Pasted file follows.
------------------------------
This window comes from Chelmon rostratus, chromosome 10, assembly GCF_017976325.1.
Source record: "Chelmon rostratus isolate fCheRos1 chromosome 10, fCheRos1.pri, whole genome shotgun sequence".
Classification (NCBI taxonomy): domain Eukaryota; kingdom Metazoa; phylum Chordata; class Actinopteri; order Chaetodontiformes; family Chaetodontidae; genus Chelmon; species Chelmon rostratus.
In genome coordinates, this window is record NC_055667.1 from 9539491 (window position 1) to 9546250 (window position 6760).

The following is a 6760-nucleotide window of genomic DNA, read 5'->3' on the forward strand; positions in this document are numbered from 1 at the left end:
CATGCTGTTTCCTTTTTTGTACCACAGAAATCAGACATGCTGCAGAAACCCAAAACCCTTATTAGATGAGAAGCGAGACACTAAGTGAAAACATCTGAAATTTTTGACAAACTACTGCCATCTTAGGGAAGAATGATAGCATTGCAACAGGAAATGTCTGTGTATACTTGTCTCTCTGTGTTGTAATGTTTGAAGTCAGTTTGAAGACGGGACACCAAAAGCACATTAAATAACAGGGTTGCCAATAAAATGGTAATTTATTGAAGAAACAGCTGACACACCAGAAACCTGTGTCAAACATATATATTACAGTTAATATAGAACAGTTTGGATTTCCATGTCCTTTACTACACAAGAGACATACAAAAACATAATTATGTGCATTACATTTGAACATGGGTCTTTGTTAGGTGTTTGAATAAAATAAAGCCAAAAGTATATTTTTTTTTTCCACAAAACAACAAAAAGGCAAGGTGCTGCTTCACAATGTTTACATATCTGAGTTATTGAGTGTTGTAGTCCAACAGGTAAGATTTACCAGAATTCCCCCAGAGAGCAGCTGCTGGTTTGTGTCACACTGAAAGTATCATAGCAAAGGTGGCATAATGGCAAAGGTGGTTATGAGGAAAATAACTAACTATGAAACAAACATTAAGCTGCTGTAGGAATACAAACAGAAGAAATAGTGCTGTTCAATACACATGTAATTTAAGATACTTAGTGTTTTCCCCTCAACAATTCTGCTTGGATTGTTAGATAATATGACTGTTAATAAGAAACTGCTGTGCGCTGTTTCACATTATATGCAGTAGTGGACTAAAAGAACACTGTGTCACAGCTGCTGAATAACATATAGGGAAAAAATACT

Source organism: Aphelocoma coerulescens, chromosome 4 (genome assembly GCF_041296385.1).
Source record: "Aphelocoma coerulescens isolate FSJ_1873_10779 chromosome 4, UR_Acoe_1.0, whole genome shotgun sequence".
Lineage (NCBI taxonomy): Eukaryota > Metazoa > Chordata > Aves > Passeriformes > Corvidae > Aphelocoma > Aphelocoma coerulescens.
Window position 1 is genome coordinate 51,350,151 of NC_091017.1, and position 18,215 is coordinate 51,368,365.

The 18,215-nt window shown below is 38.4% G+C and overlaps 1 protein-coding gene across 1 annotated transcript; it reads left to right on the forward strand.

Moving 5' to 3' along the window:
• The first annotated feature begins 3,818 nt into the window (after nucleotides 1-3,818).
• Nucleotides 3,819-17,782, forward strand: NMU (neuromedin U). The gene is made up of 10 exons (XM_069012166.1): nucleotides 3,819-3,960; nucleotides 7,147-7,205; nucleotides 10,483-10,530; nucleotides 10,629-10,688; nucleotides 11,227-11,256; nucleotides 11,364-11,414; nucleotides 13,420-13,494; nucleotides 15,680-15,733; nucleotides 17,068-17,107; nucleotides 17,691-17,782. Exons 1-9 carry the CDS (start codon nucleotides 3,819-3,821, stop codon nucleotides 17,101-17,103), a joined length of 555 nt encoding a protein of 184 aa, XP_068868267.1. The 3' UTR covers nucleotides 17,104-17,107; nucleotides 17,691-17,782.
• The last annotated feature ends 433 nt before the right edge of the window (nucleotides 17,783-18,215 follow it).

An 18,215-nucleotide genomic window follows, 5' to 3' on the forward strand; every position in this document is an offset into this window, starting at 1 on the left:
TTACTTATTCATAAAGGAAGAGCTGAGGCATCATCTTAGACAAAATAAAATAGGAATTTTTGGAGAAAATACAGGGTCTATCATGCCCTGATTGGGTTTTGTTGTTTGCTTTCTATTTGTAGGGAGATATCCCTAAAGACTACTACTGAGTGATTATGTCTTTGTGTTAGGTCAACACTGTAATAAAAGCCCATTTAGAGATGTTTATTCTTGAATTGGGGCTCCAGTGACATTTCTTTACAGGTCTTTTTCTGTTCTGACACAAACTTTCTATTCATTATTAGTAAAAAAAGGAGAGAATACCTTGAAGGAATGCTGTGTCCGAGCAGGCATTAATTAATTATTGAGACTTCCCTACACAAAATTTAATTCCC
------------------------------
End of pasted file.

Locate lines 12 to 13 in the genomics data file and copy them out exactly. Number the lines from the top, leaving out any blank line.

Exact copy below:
Moving 5' to 3' along the window:
• The first annotated feature begins 3,818 nt into the window (after nucleotides 1-3,818).